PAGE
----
Who is Sophie Geffros?

 I’m a researcher in Health and Aging at McMaster University, and a longtime housing and transit advocate. I have worked on a number of political and advocacy campaigns, including Environment Hamilton’s #FixTheHSR campaign.

I have spent my entire life trying to change things from the outside. I was raised to believe that when you see a problem, you speak to others who might be effected, and then you do something about it. This has been the case all my life. I was concerned about the treatment of students with disabilities in schools, so I joined the Special Education Advisory Council as the Easter Seals representative. I have consulted on policy at all levels of government, including the Ministry of Health and the Ministry of Education. As a student organizer, I was instrumental in the creation of a peer-to-peer equity support service for students with disabilities at McMaster University.

I have worked with the YWCA, and was one of the organizers of the Womens’ March Forward in 2017 and the Elect More Women conference. I have worked with organizations such as the Social Planning and Research Council on issues of housing justice and pedestrian safety. I spearheaded the production of a pedestrian audit in Crown Point, and have been an active participant in conversations about student housing, gentrification, and housing justice. I am a frequent contributor to Cable 14’s The Opinionators, and have written extensively about the importance of affordable housing and reliable transit.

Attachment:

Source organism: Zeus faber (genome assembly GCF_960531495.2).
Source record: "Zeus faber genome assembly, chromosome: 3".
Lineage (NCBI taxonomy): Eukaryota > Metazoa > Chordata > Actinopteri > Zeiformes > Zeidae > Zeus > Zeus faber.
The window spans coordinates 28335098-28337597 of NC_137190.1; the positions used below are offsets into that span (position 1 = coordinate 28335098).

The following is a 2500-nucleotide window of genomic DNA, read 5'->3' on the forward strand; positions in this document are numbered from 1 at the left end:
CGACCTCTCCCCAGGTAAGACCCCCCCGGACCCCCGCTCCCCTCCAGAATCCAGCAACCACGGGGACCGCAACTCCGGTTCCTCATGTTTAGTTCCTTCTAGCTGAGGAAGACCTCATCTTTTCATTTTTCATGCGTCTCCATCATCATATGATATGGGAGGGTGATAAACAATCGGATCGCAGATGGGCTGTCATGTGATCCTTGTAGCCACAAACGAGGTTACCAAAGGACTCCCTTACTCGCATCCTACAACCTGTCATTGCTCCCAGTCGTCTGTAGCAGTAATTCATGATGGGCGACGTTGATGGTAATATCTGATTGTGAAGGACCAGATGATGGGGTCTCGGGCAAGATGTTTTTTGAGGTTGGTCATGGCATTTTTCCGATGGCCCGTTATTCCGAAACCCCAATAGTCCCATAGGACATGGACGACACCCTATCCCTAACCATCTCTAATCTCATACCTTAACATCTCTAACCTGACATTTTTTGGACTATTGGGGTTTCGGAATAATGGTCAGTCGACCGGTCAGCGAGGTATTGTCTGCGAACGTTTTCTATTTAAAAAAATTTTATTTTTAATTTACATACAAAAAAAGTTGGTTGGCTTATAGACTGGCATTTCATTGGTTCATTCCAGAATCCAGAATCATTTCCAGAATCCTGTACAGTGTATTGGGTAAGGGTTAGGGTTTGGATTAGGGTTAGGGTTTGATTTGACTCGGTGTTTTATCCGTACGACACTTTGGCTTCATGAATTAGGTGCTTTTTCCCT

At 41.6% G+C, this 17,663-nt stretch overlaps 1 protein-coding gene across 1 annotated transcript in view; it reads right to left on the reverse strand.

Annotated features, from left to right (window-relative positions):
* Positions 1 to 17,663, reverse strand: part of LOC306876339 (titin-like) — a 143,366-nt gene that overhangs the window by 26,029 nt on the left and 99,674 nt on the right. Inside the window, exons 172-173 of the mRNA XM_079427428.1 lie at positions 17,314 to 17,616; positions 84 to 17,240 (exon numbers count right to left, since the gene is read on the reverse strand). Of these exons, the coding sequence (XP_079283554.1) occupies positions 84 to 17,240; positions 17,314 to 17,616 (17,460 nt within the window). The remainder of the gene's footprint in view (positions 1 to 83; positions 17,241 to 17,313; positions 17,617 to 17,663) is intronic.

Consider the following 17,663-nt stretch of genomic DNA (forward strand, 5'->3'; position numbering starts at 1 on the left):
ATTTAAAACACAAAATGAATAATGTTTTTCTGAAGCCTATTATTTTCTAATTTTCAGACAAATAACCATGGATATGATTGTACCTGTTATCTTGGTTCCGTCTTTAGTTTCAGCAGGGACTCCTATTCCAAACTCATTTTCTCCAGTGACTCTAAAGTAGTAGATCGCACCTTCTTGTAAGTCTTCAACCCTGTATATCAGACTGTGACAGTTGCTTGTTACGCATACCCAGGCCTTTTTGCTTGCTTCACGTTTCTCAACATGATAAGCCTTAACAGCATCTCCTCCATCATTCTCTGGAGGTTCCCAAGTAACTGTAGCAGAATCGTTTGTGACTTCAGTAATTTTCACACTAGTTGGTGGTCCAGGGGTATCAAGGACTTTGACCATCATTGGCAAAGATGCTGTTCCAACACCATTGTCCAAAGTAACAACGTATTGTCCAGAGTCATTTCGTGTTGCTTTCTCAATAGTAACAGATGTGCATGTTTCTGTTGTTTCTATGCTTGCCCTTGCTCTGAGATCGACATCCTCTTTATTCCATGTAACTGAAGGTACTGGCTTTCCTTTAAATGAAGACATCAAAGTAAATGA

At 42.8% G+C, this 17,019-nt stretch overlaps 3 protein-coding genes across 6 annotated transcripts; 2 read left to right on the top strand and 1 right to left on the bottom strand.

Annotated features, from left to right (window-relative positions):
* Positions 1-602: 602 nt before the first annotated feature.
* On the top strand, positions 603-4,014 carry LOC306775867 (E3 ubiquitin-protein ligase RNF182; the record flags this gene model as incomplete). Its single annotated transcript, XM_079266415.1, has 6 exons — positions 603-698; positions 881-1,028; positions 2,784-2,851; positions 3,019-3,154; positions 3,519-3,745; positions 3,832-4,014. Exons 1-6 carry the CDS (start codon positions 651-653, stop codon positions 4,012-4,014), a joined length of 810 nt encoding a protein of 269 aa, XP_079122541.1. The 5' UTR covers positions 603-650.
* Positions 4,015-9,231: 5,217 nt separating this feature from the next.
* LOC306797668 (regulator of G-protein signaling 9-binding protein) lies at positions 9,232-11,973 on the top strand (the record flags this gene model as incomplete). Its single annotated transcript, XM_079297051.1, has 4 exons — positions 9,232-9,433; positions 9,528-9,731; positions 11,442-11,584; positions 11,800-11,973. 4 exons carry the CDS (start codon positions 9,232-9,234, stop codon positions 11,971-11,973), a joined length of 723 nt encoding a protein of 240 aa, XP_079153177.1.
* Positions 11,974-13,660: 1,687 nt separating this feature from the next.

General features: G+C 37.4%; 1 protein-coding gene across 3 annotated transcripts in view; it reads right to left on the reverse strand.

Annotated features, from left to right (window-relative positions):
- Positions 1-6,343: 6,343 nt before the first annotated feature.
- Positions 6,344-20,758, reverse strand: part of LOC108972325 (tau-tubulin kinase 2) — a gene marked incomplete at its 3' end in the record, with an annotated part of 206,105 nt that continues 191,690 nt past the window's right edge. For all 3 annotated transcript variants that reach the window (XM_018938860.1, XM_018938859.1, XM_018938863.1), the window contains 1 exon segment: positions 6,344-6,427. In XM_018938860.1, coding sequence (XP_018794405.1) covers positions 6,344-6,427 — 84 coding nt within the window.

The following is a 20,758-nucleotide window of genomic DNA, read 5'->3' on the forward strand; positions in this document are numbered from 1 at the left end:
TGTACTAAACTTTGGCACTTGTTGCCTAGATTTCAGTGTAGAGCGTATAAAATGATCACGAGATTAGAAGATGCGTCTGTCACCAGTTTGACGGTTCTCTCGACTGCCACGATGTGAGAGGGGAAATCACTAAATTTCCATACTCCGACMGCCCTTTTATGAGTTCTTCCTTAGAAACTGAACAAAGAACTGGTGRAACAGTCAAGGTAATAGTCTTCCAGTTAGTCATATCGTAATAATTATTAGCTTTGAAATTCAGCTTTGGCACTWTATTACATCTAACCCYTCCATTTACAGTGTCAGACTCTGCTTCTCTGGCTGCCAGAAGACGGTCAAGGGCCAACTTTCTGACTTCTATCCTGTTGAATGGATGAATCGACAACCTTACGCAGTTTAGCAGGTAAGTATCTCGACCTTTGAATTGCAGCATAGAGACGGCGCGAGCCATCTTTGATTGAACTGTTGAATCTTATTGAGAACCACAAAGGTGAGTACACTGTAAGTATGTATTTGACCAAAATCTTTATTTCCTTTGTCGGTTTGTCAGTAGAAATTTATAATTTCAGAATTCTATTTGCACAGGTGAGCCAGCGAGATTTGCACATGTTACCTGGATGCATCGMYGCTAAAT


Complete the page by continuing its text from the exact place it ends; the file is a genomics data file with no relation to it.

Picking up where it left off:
As an organizer, not only am I good at moving people, I’m good at creating political momentum from both the inside and out that actually get things done. I have a proven track record of identifying problems and working to solve them. For example, when I was working at the SPRC in Crown Point, residents highlighted the need for a safe path to the only park in the area that didn’t involve crossing the train tracks: I helped them get that. While at McMaster as an undergrad I knew from personal experiences and the experiences of others that students with disabilities felt isolated. I worked with these students to move the student union to create a service, which is now a fully operational peer support service. My credo as an organizer has always been: meet people where they are, bring them together, and create change. I look forward to doing more of this as the Ward One councillor.

In Solidarity,